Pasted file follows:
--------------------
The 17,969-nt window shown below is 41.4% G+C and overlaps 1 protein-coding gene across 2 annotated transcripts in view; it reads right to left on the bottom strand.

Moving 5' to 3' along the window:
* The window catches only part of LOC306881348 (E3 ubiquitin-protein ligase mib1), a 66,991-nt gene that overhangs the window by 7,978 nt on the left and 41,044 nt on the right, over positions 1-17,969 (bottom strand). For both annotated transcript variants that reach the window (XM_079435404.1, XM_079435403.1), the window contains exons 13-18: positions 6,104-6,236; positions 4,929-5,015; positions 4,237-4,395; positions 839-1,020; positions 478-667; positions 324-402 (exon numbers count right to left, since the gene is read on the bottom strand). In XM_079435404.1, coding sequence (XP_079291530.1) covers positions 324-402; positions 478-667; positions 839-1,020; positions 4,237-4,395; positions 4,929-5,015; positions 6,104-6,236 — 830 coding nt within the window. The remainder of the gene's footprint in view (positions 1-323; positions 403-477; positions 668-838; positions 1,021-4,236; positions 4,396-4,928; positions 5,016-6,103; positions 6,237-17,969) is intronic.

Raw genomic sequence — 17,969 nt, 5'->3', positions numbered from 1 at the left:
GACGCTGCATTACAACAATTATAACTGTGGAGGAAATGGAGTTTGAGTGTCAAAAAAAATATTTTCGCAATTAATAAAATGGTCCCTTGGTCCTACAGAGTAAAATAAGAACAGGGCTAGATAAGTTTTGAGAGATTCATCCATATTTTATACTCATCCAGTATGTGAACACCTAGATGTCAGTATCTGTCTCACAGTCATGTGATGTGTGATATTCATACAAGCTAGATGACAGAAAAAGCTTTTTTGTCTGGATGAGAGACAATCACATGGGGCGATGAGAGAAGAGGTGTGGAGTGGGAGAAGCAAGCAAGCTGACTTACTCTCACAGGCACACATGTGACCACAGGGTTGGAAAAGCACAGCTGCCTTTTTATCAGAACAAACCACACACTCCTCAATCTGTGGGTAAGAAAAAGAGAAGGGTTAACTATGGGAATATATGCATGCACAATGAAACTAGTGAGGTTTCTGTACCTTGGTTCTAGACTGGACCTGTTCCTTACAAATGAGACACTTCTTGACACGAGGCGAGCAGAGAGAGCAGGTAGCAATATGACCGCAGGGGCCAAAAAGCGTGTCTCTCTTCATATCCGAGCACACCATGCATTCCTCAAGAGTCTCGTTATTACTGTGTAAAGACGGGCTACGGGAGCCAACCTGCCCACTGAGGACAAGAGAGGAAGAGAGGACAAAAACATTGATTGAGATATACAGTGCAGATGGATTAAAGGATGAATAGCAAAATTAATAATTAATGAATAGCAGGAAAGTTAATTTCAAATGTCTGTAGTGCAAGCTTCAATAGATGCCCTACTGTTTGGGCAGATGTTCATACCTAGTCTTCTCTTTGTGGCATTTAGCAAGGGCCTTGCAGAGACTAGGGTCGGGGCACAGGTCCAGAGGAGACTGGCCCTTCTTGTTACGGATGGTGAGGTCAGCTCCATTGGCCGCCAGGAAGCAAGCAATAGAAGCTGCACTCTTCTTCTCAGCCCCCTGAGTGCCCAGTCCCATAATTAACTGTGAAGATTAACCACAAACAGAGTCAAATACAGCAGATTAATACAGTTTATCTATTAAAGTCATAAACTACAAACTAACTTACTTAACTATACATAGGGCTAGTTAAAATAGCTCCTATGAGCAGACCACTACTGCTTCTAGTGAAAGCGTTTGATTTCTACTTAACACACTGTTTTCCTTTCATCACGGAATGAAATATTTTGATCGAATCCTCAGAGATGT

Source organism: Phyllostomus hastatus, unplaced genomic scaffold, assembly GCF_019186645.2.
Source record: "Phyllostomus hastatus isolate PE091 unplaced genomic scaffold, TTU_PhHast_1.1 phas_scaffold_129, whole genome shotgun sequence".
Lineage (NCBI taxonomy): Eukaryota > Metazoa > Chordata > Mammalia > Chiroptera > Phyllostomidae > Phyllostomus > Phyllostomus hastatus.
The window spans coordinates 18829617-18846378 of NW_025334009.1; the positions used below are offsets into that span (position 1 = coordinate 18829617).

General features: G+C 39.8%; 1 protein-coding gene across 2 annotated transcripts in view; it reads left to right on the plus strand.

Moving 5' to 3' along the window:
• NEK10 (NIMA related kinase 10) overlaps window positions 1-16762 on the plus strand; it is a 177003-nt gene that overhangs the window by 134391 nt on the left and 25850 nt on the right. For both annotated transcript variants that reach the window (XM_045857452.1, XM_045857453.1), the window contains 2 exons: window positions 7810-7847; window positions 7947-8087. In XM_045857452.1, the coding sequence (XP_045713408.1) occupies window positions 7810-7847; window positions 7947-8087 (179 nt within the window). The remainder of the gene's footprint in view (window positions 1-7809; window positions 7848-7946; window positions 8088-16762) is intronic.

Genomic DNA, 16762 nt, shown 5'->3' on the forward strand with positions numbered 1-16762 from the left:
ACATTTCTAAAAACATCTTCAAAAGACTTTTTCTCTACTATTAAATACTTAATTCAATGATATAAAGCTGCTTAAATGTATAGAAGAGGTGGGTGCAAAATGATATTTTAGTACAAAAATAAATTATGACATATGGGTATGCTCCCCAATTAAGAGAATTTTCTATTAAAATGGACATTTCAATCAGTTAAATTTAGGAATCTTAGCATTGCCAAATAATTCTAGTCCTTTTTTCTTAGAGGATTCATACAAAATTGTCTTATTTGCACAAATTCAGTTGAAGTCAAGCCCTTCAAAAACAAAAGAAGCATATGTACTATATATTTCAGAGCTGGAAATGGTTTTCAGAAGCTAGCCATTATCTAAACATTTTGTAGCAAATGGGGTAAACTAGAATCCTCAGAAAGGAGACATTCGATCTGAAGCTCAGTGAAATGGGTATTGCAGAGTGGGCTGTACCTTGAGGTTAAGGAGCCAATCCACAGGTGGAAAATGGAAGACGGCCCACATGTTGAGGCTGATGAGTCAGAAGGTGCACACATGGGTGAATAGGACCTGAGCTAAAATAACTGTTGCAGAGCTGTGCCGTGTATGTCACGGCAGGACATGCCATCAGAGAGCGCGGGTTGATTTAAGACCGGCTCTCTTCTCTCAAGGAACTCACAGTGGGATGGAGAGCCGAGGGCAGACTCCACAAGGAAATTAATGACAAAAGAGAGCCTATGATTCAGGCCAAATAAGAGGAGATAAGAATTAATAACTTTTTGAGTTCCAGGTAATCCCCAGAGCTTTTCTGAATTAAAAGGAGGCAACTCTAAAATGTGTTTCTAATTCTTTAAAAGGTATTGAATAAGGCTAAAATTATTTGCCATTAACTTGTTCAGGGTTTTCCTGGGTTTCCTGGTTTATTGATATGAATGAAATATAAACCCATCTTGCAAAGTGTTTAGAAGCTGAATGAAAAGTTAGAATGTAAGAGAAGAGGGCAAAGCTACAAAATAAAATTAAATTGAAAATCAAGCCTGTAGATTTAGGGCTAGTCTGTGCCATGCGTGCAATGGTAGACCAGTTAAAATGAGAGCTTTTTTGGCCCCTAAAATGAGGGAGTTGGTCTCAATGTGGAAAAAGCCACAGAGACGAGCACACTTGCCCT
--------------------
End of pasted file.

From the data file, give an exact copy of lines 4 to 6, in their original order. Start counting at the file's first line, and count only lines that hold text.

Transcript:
Raw genomic sequence — 17,969 nt, 5'->3', positions numbered from 1 at the left:
GACGCTGCATTACAACAATTATAACTGTGGAGGAAATGGAGTTTGAGTGTCAAAAAAAATATTTTCGCAATTAATAAAATGGTCCCTTGGTCCTACAGAGTAAAATAAGAACAGGGCTAGATAAGTTTTGAGAGATTCATCCATATTTTATACTCATCCAGTATGTGAACACCTAGATGTCAGTATCTGTCTCACAGTCATGTGATGTGTGATATTCATACAAGCTAGATGACAGAAAAAGCTTTTTTGTCTGGATGAGAGACAATCACATGGGGCGATGAGAGAAGAGGTGTGGAGTGGGAGAAGCAAGCAAGCTGACTTACTCTCACAGGCACACATGTGACCACAGGGTTGGAAAAGCACAGCTGCCTTTTTATCAGAACAAACCACACACTCCTCAATCTGTGGGTAAGAAAAAGAGAAGGGTTAACTATGGGAATATATGCATGCACAATGAAACTAGTGAGGTTTCTGTACCTTGGTTCTAGACTGGACCTGTTCCTTACAAATGAGACACTTCTTGACACGAGGCGAGCAGAGAGAGCAGGTAGCAATATGACCGCAGGGGCCAAAAAGCGTGTCTCTCTTCATATCCGAGCACACCATGCATTCCTCAAGAGTCTCGTTATTACTGTGTAAAGACGGGCTACGGGAGCCAACCTGCCCACTGAGGACAAGAGAGGAAGAGAGGACAAAAACATTGATTGAGATATACAGTGCAGATGGATTAAAGGATGAATAGCAAAATTAATAATTAATGAATAGCAGGAAAGTTAATTTCAAATGTCTGTAGTGCAAGCTTCAATAGATGCCCTACTGTTTGGGCAGATGTTCATACCTAGTCTTCTCTTTGTGGCATTTAGCAAGGGCCTTGCAGAGACTAGGGTCGGGGCACAGGTCCAGAGGAGACTGGCCCTTCTTGTTACGGATGGTGAGGTCAGCTCCATTGGCCGCCAGGAAGCAAGCAATAGAAGCTGCACTCTTCTTCTCAGCCCCCTGAGTGCCCAGTCCCATAATTAACTGTGAAGATTAACCACAAACAGAGTCAAATACAGCAGATTAATACAGTTTATCTATTAAAGTCATAAACTACAAACTAACTTACTTAACTATACATAGGGCTAGTTAAAATAGCTCCTATGAGCAGACCACTACTGCTTCTAGTGAAAGCGTTTGATTTCTACTTAACACACTGTTTTCCTTTCATCACGGAATGAAATATTTTGATCGAATCCTCAGAGATGT

Source organism: Phyllostomus hastatus, unplaced genomic scaffold, assembly GCF_019186645.2.